In the initial response period, much situational information many not be known, but decisions will be required to ensure assets, including medical countermeasures are quickly employed early. As more information becomes available, flexible decision makers can adjust the medical countermeasure response approach. The MCM response strategy discusses target populations and intended population-based use of medical countermeasures. Deployment and distribution of medical countermeasures may include strategies for prophylaxis, mitigation, treatment, of target populations with different medical countermeasures at different times. The MCM response strategy recommendations ensure efficient and effective use of medical countermeasures based on confirmed or estimated factors of the incident and address both adequate and scarce resource strategies.

3 Radiological incident MCM response strategy

Potential for scarce resources following a radiological incident is an important issue that requires consideration for MCM distribution strategies. We recommend that in a scarce resources situation, early decorporation remains an important mitigation step that should not be delayed for confirmatory bioassay to initiate therapy as a means to conserve MCM resources. Instead, our analyses support an approach where epidemiology and simple screening can inform pre-emptive administration of MCMs to casualties with suspected internal contamination, which can save more lives than bioassay confirmation as the initiation threshold for decorporation. We recommend bioassay for discontinuation of therapy, and there may be dosing alternatives, as well as alternative thresholds for discontinuation of therapy, to conserve medical countermeasures. Furthermore, conservation of resources means establishing appropriate thresholds for target populations, which could mean palliative care for those too sick to benefit from decorporation.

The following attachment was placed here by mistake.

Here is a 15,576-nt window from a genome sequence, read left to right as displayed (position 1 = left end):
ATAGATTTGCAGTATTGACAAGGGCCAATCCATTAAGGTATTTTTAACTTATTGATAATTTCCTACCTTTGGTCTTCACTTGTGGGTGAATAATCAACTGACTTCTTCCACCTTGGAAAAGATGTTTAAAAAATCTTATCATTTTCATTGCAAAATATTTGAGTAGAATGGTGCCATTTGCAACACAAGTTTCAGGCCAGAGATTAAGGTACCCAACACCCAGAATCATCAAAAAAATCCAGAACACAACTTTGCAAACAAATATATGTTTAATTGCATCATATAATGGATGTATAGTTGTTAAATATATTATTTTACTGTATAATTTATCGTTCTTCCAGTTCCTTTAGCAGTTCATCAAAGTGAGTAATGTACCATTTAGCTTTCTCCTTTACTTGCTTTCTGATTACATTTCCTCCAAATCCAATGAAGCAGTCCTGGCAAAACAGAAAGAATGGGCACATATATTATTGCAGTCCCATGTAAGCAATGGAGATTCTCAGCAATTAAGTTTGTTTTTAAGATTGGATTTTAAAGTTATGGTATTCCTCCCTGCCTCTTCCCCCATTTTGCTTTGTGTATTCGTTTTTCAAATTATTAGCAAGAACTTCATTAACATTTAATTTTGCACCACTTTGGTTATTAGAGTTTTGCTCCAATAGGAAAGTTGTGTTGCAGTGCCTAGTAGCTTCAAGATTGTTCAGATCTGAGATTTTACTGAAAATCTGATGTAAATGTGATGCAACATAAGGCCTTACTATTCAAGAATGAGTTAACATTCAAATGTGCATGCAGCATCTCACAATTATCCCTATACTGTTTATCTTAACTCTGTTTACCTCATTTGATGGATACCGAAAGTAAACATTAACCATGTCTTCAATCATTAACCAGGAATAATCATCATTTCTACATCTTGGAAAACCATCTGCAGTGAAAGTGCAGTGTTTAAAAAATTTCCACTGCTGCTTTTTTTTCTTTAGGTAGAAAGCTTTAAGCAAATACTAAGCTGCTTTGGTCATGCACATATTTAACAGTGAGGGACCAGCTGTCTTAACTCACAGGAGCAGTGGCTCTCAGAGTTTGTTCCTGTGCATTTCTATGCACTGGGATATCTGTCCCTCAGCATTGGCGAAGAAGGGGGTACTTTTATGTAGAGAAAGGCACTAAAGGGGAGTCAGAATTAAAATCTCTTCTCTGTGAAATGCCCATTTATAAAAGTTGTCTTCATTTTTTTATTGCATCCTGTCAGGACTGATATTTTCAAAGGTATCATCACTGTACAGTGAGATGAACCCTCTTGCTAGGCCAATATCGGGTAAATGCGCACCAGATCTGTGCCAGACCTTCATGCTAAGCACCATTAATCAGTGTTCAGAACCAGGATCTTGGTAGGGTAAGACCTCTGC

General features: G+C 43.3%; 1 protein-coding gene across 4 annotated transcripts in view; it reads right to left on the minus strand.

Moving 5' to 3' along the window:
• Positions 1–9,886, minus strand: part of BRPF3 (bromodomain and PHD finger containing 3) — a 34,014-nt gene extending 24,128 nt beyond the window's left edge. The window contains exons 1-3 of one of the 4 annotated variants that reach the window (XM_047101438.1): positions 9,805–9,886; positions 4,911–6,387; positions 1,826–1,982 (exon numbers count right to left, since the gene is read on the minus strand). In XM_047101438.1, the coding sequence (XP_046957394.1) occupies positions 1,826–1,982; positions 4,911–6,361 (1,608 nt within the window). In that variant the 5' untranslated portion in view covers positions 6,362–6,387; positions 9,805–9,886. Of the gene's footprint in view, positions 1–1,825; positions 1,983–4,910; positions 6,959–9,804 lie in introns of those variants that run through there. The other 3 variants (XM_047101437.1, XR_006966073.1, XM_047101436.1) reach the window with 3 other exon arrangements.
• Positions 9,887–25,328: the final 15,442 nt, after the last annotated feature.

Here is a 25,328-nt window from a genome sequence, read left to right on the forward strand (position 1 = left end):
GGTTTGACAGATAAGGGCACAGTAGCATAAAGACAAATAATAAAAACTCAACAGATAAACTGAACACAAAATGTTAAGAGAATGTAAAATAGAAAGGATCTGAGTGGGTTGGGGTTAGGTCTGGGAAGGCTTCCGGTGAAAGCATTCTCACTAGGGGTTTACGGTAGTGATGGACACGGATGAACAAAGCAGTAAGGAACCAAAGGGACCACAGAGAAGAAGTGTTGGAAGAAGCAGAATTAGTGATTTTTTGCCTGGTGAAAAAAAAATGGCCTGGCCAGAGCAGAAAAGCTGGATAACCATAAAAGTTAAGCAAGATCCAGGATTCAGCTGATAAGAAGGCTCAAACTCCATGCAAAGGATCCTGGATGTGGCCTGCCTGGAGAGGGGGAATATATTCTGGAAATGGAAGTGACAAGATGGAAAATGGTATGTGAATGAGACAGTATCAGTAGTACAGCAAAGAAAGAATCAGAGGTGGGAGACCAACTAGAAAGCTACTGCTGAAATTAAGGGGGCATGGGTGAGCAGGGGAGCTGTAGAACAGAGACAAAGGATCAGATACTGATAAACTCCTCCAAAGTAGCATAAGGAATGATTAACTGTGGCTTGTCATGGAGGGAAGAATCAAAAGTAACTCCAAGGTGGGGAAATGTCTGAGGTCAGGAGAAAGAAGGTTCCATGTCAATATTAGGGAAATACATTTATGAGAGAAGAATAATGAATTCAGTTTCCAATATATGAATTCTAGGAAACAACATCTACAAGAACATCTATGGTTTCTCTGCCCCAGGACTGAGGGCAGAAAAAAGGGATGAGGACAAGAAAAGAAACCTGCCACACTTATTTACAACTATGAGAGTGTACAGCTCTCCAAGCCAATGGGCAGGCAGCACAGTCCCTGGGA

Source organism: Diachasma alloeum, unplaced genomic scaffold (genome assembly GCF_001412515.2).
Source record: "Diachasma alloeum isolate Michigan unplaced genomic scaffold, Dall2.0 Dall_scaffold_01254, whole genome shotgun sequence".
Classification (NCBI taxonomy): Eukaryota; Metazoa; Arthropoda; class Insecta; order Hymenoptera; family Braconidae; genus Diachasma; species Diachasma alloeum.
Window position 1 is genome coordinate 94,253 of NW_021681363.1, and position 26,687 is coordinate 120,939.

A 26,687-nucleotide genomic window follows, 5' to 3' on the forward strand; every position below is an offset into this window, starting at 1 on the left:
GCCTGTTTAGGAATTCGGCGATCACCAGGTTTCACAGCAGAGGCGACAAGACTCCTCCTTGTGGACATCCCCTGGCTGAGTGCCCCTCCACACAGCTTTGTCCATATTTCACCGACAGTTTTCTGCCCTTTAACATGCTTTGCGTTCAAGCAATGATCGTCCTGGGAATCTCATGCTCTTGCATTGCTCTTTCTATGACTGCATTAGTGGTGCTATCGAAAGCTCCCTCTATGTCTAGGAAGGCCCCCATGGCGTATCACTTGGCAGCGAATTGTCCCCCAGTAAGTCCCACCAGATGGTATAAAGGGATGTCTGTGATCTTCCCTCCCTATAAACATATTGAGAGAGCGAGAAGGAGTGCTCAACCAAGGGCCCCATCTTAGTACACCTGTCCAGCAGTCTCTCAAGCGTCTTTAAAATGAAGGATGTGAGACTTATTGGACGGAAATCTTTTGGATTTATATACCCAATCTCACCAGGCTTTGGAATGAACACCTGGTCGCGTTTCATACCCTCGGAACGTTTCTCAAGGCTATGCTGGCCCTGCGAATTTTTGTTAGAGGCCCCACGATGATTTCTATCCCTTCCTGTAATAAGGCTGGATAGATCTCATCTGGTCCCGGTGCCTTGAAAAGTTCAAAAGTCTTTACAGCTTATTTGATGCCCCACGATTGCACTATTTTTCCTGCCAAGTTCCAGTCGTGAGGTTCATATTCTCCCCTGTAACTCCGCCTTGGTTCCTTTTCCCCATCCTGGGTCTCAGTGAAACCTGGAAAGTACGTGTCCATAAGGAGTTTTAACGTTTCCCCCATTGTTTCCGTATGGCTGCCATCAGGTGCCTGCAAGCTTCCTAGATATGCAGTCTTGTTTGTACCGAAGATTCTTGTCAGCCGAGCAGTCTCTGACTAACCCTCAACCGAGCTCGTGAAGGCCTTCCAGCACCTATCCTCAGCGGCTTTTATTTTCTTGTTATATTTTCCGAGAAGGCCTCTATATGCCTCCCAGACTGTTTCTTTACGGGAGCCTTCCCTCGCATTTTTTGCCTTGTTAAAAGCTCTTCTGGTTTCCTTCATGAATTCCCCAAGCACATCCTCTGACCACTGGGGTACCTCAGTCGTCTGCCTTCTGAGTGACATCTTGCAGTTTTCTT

Likewise, response to an incident with sufficient resources availability for the internally contaminated population should also leverage bioassay for discontinuation of therapy where thresholds might be set far lower, and screening may include those with less risk. Regardless of resource levels, bioassay is should be prioritized in cases where confirmation is preferred before initiation of pre-emptive therapy, to reduce high risk for adverse effects of unnecessary MCM administration (e.g. neonates).

4 Conclusion

Deliberative planning the strategic use of medical countermeasures for a variety of radiological risks means that if a radiological incident were to occur, we are prepared to use medical countermeasures in the most efficient ways, with the most effective approaches, such that we maximize the lives-saved. Planning prevents lengthy contemplation during response that could impede timely access to medical countermeasures by those who need them.

© The Authors, published by EDP Sciences, 2019

Licence Creative CommonsThis is an open access article distributed under the terms of the Creative Commons Attribution License 4.0 (, which permits unrestricted use, distribution, and reproduction in any medium, provided the original work is properly cited.